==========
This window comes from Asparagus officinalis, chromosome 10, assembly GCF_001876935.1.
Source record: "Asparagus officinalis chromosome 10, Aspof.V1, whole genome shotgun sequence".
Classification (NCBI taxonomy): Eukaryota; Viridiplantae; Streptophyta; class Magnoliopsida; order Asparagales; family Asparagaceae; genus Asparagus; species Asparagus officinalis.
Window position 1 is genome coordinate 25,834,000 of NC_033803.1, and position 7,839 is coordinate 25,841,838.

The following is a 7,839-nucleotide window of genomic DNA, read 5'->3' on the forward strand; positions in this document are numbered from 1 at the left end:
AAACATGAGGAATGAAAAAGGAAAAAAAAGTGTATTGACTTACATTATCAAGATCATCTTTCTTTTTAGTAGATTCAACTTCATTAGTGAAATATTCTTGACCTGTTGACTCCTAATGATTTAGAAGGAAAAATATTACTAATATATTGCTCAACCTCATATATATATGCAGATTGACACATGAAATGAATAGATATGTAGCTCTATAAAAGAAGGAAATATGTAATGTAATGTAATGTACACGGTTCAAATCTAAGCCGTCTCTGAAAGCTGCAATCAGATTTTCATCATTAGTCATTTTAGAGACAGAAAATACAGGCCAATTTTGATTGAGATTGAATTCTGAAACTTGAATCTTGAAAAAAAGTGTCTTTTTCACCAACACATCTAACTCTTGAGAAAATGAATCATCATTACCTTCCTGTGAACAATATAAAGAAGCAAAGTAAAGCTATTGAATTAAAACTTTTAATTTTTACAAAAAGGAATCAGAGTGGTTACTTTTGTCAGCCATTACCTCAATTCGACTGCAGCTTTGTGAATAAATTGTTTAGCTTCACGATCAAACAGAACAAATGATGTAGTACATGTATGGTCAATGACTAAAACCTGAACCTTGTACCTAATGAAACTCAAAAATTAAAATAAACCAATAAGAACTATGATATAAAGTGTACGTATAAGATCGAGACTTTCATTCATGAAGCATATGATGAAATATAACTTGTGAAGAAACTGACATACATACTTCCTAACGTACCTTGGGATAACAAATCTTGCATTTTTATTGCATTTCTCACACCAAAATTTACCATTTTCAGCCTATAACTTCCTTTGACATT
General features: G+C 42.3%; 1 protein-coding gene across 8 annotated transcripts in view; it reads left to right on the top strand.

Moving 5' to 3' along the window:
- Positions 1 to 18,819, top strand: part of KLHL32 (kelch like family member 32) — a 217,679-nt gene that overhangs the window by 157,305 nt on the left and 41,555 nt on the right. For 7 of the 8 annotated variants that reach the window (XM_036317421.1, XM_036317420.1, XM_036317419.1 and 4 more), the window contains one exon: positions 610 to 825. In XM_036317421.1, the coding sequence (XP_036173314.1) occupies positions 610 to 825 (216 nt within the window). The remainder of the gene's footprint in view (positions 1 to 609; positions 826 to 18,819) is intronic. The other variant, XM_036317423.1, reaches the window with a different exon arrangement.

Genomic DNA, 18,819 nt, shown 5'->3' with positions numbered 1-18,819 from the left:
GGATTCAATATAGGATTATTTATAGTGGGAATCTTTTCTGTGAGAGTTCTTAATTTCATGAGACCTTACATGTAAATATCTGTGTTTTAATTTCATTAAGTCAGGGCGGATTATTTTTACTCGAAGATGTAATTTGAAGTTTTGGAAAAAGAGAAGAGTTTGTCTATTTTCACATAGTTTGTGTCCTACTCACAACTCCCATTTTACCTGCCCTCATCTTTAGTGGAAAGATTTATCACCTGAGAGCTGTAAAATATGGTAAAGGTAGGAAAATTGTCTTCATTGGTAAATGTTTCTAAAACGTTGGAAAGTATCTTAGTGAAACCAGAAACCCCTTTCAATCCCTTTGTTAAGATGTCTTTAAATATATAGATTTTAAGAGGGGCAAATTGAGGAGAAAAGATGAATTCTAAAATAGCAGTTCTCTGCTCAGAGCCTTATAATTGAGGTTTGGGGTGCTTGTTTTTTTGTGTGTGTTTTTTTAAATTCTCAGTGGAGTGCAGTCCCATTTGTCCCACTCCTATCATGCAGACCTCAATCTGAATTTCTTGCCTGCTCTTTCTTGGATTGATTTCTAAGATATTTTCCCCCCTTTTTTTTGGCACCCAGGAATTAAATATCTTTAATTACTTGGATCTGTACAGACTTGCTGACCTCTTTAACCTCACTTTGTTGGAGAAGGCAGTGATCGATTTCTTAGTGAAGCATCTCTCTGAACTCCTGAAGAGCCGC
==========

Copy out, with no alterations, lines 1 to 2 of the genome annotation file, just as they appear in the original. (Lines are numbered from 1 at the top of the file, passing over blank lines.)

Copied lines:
This window comes from Asparagus officinalis, chromosome 10, assembly GCF_001876935.1.
Source record: "Asparagus officinalis chromosome 10, Aspof.V1, whole genome shotgun sequence".